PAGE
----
The storm marks the beginning of complete climatic collapse, though ultimately this collapse is swift and merciless. The first days of the apocalypse are anticlimactic in a way that is both darkly funny and a cutting indictment of what brought us to the brink to begin with: the children cannot convince their ill-prepared and denial-drenched parents to leave the ruined house because the adults are too preoccupied with lease agreements, liability policies, and cash penalties to see the brutal reality before them. The children are eventually forced to choose their own safety, stealing a vehicle and striking out on their own. What follows is their harrowing attempt to survive the total implosion of civilization as they have known it. Emergency services vanish. Roads become impassable. The very wealthy have retreated to expensive, self-sufficient bunkers and compounds; everyone else, it seems, has been left to fend for themselves.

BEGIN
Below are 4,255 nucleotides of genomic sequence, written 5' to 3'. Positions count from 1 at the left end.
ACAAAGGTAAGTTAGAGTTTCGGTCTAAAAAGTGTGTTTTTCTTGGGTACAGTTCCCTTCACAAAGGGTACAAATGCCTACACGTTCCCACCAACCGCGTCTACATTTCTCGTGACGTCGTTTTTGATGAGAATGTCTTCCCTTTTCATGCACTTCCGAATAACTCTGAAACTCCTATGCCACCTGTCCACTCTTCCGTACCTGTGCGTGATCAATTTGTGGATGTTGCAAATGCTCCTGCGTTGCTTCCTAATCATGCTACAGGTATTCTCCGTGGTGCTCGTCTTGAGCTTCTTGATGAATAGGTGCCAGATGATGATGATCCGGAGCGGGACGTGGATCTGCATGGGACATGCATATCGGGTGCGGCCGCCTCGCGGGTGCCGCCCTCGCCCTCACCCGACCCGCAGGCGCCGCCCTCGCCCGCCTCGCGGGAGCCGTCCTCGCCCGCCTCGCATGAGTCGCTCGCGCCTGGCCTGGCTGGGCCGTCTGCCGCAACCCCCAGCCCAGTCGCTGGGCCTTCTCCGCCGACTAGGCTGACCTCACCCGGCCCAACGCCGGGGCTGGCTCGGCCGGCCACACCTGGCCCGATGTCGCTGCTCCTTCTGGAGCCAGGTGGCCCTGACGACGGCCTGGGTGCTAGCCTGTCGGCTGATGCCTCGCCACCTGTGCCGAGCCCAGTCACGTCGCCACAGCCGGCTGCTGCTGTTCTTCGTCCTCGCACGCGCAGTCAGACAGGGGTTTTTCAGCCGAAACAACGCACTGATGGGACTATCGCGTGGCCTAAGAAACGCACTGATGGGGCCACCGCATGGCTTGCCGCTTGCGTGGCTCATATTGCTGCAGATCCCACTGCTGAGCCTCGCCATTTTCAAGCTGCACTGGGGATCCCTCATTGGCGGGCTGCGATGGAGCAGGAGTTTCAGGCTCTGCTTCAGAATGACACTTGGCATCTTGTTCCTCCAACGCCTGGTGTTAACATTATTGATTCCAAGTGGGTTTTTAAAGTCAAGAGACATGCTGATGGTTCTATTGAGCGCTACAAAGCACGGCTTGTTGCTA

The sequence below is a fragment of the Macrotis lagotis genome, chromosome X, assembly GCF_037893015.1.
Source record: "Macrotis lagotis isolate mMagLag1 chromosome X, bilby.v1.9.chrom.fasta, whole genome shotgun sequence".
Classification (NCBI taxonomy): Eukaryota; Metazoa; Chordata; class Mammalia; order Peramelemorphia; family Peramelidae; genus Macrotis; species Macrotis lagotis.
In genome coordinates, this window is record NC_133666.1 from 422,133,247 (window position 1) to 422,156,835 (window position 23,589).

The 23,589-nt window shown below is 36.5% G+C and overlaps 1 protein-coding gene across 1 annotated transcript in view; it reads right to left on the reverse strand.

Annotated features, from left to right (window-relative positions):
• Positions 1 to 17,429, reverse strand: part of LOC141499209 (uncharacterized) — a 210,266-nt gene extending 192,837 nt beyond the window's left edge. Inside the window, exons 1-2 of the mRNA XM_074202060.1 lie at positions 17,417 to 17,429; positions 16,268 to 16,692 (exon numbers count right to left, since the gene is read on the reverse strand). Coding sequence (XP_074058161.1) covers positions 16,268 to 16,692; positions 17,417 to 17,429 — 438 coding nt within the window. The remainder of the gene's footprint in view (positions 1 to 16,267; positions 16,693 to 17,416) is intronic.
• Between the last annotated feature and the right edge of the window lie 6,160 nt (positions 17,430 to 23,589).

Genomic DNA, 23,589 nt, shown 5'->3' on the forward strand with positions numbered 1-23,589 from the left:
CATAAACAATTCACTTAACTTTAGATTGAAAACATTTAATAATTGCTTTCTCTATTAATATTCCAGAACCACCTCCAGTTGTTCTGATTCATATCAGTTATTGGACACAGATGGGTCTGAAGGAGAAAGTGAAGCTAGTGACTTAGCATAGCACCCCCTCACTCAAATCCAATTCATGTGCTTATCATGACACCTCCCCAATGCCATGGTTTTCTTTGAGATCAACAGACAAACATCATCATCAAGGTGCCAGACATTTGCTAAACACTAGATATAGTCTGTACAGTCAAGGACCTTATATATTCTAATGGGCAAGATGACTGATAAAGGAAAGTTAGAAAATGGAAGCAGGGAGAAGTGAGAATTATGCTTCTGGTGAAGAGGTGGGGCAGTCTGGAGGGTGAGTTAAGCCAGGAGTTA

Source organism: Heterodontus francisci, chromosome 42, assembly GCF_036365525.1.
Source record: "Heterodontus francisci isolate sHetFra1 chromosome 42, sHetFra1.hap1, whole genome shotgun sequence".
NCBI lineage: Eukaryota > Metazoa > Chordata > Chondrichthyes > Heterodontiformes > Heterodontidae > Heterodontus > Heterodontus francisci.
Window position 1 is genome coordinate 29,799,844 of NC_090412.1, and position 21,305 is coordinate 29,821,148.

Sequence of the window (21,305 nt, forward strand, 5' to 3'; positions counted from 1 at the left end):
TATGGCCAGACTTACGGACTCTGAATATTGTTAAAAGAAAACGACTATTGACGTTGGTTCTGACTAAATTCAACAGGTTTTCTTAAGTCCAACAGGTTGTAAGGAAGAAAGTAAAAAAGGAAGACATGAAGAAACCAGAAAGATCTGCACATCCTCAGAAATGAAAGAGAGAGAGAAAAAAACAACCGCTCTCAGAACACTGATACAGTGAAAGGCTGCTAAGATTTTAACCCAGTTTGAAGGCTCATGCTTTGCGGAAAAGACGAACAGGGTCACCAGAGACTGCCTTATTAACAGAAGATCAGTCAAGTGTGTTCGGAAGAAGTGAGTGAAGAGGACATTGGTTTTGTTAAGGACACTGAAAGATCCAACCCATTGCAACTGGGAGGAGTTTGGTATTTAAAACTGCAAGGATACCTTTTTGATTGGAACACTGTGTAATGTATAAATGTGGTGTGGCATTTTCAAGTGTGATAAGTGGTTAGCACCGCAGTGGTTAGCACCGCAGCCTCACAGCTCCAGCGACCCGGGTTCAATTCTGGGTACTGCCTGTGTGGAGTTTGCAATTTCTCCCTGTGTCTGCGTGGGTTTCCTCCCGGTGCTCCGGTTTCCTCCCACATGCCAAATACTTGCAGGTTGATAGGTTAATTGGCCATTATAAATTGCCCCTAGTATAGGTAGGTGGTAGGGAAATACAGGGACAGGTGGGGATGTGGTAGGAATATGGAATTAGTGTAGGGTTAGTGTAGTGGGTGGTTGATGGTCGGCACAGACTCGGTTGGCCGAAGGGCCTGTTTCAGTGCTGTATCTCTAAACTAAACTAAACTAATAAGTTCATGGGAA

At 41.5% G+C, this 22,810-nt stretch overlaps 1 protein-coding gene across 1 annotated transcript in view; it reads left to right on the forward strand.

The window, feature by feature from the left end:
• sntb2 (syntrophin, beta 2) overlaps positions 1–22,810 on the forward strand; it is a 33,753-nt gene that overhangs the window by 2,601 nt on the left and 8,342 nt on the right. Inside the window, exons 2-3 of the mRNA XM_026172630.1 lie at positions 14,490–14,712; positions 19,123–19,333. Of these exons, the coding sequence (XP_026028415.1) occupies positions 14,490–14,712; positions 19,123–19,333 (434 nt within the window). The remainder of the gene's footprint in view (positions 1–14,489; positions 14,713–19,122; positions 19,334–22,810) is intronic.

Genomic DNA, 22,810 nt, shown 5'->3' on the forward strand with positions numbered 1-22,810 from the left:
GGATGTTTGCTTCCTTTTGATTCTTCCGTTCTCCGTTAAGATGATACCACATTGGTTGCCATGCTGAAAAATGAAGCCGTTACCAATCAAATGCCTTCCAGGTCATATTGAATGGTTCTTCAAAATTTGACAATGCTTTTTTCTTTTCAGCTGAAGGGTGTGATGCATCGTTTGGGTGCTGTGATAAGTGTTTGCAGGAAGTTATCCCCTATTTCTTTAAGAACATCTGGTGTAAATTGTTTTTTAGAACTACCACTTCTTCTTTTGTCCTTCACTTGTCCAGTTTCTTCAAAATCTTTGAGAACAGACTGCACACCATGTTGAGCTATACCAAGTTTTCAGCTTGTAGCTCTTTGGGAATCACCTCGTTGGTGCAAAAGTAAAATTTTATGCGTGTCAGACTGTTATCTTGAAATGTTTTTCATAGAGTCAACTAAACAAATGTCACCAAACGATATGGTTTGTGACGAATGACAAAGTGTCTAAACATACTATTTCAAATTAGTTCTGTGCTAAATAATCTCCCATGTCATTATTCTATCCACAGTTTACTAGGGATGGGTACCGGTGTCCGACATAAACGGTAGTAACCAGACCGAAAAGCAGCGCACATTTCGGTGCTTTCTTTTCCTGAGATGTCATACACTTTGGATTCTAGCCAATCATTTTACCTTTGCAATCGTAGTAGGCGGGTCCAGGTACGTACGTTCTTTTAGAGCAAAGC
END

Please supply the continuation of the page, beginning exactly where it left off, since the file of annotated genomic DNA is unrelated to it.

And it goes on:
One could see another version of this story in which the children band together, forming a new society—a sort of cheerful reimagining of Lord of the Flies, the innocence of youth providing a clean new vision of the way forward, in which pluck and human ingenuity and love saves the day. But there is no pluck in Millet’s vision. Jack carries his Children’s Bible through a series of crises and traumas he should never have to witness, after receiving knowledge that never should have been his burden to bear. The novel’s fatherless birth in a stable ends in a woman bleeding to death for want of medical care; the deus ex machina that saves the children from an imminent threat is a vengeful, Old Testament savior figure, who dispassionately condemns those who crossed her to death in a fiery inferno. The “redneck” militia that attacks the children tortures and kills a scientist by tying him to a dogwood tree—the tree whose wood was supposed to have provided the wood for the Crucifixion—haloed by razor wire. The struggle for survival never becomes charming or even palatable. There is only the terrible slog of endurance, the acceptance of what cannot be changed, and the desperate struggle to take control of the very few things they can. Adults, those relics of the old world, are sometimes threatening, sometimes useful, but never a source of comfort, let alone wisdom. Most of them fall apart in the face of collapse; a few become monstrous. Blood is shed. Reprieve is temporary. The parents, those disinterested creators, may reappear, but they have learned no lessons and are no more fit to cope with the new world than they were to prevent its arrival.